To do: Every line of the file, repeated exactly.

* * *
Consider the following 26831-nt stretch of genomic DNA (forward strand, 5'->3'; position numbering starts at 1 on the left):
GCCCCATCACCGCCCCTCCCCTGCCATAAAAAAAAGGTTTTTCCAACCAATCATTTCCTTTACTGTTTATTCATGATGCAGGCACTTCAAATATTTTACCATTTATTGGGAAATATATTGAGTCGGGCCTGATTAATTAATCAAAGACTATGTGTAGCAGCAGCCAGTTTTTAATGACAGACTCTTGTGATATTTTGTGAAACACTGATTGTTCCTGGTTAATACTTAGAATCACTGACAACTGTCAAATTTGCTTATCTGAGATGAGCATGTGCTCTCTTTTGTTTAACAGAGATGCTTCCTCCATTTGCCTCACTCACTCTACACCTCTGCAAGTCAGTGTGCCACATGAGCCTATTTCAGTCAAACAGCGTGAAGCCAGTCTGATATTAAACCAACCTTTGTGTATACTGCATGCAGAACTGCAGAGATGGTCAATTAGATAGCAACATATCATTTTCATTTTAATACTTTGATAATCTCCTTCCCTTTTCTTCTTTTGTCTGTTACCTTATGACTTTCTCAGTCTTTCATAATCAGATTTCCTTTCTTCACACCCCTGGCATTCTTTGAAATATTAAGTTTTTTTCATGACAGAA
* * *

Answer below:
Consider the following 26831-nt stretch of genomic DNA (forward strand, 5'->3'; position numbering starts at 1 on the left):
GCCCCATCACCGCCCCTCCCCTGCCATAAAAAAAAGGTTTTTCCAACCAATCATTTCCTTTACTGTTTATTCATGATGCAGGCACTTCAAATATTTTACCATTTATTGGGAAATATATTGAGTCGGGCCTGATTAATTAATCAAAGACTATGTGTAGCAGCAGCCAGTTTTTAATGACAGACTCTTGTGATATTTTGTGAAACACTGATTGTTCCTGGTTAATACTTAGAATCACTGACAACTGTCAAATTTGCTTATCTGAGATGAGCATGTGCTCTCTTTTGTTTAACAGAGATGCTTCCTCCATTTGCCTCACTCACTCTACACCTCTGCAAGTCAGTGTGCCACATGAGCCTATTTCAGTCAAACAGCGTGAAGCCAGTCTGATATTAAACCAACCTTTGTGTATACTGCATGCAGAACTGCAGAGATGGTCAATTAGATAGCAACATATCATTTTCATTTTAATACTTTGATAATCTCCTTCCCTTTTCTTCTTTTGTCTGTTACCTTATGACTTTCTCAGTCTTTCATAATCAGATTTCCTTTCTTCACACCCCTGGCATTCTTTGAAATATTAAGTTTTTTTCATGACAGAA